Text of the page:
The Skin Tailor

My life is full of the screaming babies and dying old, and everybody else in between. I’ve been hired by those with deep pockets and gray hairs to fold their wrinkles away. Men have paid me for bodies sculpted like the ancient marbles, and women have ordered slender youthful suits that defy their age. My medium is flesh, and I work it like clay, molding it and mending it to the way my client sees fit.

Today a young man came into my shop. Twenty something, early twenties, perhaps twenty three if I were to guess. He appeared to wear a natural born suit, a “birthday suite” if you will. Unaltered from birth, grown al naturale if you will. Thin kid. I could tell just by the look of his body, no one would purchase a suit like that. Or so I thought.

His cheekbones protruded like steep cliffs, his arms no thicker than a golf club. I told him to wait a few minutes, as I had to finish up my work upon a lady who had requested a smoother face. When I applied my last mends to her face, sealing the space between her crimson muscles, and she admired her new face within the mirror, praising my work with so many of the cliches I have heard before about looking twenty years younger and ten pounds lighter (because of course you do, you specifically requested this work from me), did I finally address the scrawny man.

“How man I help you?” I asked. The bell above the door rang as my last client left, leaving me just with the kid.

“You a skin tailor?” He asked. A tension held within his voice.

“The best in the city,” I nodded.

“I need a new suit,” he said pinching at his wrist, pulling what little skin that wrapped it away from his bones.

“Well first we’ll need to schedule a consolation appoint-“

“Now,” he said.

“I don’t do walk-ins,” I shook my head.

“You’re the best right?”

“In the city.”

“Then you’re the best I got. I need an appointment now.”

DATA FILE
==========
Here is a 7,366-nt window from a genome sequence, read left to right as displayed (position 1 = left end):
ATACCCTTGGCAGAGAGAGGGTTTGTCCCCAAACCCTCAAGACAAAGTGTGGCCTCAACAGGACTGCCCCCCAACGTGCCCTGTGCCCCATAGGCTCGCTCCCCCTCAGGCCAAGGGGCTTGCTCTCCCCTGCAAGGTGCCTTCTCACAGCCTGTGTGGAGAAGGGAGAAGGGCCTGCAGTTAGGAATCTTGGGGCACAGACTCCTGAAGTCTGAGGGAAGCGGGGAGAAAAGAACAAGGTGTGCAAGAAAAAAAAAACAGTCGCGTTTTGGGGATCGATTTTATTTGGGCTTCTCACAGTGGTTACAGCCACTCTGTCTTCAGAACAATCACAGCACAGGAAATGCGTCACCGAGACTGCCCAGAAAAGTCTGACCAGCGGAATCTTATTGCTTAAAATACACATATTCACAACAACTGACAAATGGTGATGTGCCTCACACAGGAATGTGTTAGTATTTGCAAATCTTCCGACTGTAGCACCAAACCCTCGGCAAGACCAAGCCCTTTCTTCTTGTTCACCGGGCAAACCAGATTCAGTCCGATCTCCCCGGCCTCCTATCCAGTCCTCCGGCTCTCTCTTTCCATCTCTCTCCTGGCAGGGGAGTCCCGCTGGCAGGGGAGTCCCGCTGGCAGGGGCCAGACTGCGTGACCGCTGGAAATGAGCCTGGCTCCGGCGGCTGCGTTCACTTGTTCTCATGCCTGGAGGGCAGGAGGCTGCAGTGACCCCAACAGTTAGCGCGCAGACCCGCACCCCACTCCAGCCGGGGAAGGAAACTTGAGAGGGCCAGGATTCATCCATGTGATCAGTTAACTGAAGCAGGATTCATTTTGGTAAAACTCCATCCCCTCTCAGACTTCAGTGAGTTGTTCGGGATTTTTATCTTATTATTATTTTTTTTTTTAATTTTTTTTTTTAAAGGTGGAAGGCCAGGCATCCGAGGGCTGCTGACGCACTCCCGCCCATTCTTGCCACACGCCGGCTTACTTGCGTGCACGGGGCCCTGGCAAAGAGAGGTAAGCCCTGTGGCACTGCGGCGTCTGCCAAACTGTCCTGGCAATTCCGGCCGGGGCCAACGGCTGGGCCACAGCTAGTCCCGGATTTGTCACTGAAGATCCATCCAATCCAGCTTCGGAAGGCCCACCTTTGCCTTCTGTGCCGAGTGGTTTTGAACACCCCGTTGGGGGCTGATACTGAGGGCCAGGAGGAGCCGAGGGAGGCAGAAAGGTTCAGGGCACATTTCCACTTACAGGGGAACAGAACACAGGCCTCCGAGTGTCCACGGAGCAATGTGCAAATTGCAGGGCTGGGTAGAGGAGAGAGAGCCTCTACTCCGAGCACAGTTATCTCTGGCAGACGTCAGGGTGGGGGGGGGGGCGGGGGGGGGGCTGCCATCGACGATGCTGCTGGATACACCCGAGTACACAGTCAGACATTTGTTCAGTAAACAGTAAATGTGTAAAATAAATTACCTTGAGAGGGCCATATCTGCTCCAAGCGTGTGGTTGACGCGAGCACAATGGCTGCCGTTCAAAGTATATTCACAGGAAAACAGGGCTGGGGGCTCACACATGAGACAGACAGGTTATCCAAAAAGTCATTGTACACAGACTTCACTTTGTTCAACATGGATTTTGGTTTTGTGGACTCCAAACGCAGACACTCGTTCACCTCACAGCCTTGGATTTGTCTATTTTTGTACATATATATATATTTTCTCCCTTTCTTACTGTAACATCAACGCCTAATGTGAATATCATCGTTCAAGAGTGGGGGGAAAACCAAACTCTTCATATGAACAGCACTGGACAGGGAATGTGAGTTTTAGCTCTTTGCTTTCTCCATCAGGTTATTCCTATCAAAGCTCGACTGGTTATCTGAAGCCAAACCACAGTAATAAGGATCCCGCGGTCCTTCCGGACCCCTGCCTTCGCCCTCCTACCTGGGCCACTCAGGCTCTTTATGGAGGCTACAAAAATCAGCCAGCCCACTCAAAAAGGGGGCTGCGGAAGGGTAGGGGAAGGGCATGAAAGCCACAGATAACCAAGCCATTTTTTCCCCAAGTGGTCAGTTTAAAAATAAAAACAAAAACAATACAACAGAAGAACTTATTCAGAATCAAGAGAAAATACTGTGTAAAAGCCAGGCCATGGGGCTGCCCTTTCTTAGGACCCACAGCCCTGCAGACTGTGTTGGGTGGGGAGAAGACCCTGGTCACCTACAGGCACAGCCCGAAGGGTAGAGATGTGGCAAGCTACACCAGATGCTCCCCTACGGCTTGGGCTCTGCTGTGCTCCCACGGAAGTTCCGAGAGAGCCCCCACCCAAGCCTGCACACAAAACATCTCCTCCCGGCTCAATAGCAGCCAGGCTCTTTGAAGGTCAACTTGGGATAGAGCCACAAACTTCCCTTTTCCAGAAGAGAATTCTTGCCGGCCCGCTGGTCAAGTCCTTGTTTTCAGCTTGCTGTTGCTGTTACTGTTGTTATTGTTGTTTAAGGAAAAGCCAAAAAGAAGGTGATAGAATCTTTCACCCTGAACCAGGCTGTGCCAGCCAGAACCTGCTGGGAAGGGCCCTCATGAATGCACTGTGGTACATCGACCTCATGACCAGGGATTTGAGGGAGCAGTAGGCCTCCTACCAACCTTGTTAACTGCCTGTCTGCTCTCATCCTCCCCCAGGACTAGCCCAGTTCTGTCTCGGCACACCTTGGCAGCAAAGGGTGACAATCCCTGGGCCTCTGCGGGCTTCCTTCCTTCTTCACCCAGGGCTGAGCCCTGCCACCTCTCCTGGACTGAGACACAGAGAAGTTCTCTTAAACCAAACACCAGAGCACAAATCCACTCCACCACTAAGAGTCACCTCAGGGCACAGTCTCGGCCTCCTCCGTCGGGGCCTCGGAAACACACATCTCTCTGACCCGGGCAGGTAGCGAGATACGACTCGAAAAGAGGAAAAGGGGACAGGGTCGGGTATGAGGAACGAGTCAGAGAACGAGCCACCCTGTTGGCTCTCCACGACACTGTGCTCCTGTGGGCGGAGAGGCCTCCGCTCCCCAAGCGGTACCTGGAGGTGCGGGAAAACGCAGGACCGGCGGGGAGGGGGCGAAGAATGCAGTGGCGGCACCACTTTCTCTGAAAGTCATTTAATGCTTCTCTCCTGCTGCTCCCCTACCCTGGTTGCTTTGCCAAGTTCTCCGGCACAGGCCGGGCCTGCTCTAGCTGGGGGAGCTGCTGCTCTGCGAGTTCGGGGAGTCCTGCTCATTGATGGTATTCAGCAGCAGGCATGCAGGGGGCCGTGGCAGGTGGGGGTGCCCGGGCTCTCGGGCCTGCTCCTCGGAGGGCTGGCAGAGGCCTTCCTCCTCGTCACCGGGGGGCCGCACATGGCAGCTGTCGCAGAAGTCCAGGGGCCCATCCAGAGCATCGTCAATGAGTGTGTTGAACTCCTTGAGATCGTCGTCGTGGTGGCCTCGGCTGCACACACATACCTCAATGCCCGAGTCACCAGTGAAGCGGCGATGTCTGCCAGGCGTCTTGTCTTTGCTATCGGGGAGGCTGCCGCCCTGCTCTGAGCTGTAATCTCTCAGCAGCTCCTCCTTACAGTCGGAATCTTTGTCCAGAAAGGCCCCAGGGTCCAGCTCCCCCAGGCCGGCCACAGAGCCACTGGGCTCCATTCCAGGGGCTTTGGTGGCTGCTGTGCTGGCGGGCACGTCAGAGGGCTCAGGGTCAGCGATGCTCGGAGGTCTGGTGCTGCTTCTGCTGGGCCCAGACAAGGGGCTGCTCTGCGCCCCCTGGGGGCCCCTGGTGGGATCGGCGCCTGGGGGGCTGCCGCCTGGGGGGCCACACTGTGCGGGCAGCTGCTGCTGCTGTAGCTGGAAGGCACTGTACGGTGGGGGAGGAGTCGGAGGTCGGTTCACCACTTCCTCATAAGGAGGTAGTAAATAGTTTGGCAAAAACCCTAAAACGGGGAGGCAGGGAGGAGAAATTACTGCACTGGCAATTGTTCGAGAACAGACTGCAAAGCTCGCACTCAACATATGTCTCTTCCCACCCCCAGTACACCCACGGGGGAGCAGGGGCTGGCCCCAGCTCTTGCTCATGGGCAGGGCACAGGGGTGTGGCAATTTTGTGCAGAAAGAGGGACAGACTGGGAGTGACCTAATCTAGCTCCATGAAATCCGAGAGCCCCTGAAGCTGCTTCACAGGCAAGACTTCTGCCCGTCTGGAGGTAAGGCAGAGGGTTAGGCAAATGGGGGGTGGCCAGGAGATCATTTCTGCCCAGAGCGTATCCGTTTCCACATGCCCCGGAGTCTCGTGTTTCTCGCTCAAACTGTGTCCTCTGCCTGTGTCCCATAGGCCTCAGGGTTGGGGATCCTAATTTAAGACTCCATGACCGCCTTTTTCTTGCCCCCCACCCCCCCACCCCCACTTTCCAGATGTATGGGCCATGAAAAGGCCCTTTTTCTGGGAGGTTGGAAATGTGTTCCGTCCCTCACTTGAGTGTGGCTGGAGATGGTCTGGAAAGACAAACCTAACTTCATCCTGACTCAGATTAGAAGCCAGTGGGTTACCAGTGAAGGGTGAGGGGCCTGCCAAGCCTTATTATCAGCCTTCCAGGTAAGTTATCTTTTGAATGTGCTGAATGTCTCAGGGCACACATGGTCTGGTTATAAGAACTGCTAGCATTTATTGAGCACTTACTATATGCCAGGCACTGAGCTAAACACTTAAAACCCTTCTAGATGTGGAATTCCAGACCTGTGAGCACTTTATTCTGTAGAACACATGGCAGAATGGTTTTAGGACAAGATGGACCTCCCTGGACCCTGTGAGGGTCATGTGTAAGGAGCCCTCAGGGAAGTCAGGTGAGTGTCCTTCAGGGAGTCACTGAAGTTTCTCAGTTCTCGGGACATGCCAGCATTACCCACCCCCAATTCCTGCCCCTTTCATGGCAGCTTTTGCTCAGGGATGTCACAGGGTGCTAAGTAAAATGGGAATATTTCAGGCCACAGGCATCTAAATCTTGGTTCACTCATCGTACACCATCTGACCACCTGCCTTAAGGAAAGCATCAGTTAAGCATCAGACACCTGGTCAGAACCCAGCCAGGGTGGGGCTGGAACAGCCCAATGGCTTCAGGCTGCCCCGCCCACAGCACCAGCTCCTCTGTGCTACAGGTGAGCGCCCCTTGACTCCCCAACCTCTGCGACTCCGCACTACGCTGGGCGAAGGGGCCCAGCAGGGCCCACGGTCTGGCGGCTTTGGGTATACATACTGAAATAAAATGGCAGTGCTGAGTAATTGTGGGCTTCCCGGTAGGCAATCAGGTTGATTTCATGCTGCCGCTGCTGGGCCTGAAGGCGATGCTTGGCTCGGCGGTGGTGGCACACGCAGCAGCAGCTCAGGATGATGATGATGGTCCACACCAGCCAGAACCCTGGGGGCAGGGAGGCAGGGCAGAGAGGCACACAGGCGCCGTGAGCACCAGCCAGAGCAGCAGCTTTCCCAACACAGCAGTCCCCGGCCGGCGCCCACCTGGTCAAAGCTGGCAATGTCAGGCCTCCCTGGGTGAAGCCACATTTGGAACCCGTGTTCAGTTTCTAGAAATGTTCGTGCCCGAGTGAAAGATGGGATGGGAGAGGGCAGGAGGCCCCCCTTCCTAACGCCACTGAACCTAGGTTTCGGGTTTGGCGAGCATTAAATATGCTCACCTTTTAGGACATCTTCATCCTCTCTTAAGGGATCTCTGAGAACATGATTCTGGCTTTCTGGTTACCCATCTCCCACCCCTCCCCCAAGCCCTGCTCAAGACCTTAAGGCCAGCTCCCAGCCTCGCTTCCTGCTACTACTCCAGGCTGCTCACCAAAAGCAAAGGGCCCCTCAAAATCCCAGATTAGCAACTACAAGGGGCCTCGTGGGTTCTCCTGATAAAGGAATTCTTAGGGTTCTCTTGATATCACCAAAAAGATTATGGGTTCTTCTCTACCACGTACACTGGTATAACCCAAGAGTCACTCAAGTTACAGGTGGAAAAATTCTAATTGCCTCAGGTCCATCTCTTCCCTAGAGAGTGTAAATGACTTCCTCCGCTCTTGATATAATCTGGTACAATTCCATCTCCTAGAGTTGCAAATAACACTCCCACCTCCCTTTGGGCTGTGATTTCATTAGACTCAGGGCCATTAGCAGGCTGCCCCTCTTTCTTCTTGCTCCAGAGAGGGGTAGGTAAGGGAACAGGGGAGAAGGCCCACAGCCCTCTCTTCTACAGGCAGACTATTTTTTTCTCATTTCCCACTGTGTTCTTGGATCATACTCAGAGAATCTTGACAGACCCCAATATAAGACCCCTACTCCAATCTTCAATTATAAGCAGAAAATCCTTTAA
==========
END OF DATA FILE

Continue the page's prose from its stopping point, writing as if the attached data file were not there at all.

“Is it even your birthday?” I asked. As is regulation, clients can only receive a tailoring on their birthday. An archaic law I might add, but one I had been legally held to.

“Now.” He produced a sizable handgun from his pockets and pointed it right at my chest. My heart leaped, but I found my resolve quickly. There were protections put in place for such a situation once a threat had been poised against a skin tailor. Whatever harm done to him now I would no longer be legally liable. My mind began scheming of designs that would best suit my would be assailer. I nodded and said, “Very well. Now if you would follow me to the back.”

The young man nudged the pistol towards my chest. I turned around and walked to my studio, the gun digging into my back.

He wanted the impossible. A complete change of age and musculature structure, all to be done before opening tomorrow. I only had so many pieces to work with at my disposal, I hardly ever had any conventional stock flesh, which is why a consolation was always required for my services. What I had to work with was nothing more than the discarded skin and muscles of my past clients. Wrinkled, withered, and wretched parts. From dry aged skin, to atrophied muscles, and cancerous tumors. A pile of rejects. But my pistol wielding client did not need to know that. Hell, my mind raced with the many ideas I could work with. I haven’t had to improvise on a design since I had been a student some twenty years ago.

I asked him to undress, he looked me with skeptical eyes. I told him that one can’t tailor the flesh that they can’t see. Awkwardly undressing with his gun and eyes train upon me he managed to get down to his birthday suit in due time. I did not mind for my mind had more time to think of what sort of creation I could come up with. I pictured a patchwork job of elderly flesh tucked next to the smooth skin of a baby. Or a body full of nothing but tumors. Would the kid know what I had done in either case? He seemed young and naive, and most of all desperate. But this could be a ruse of sorts.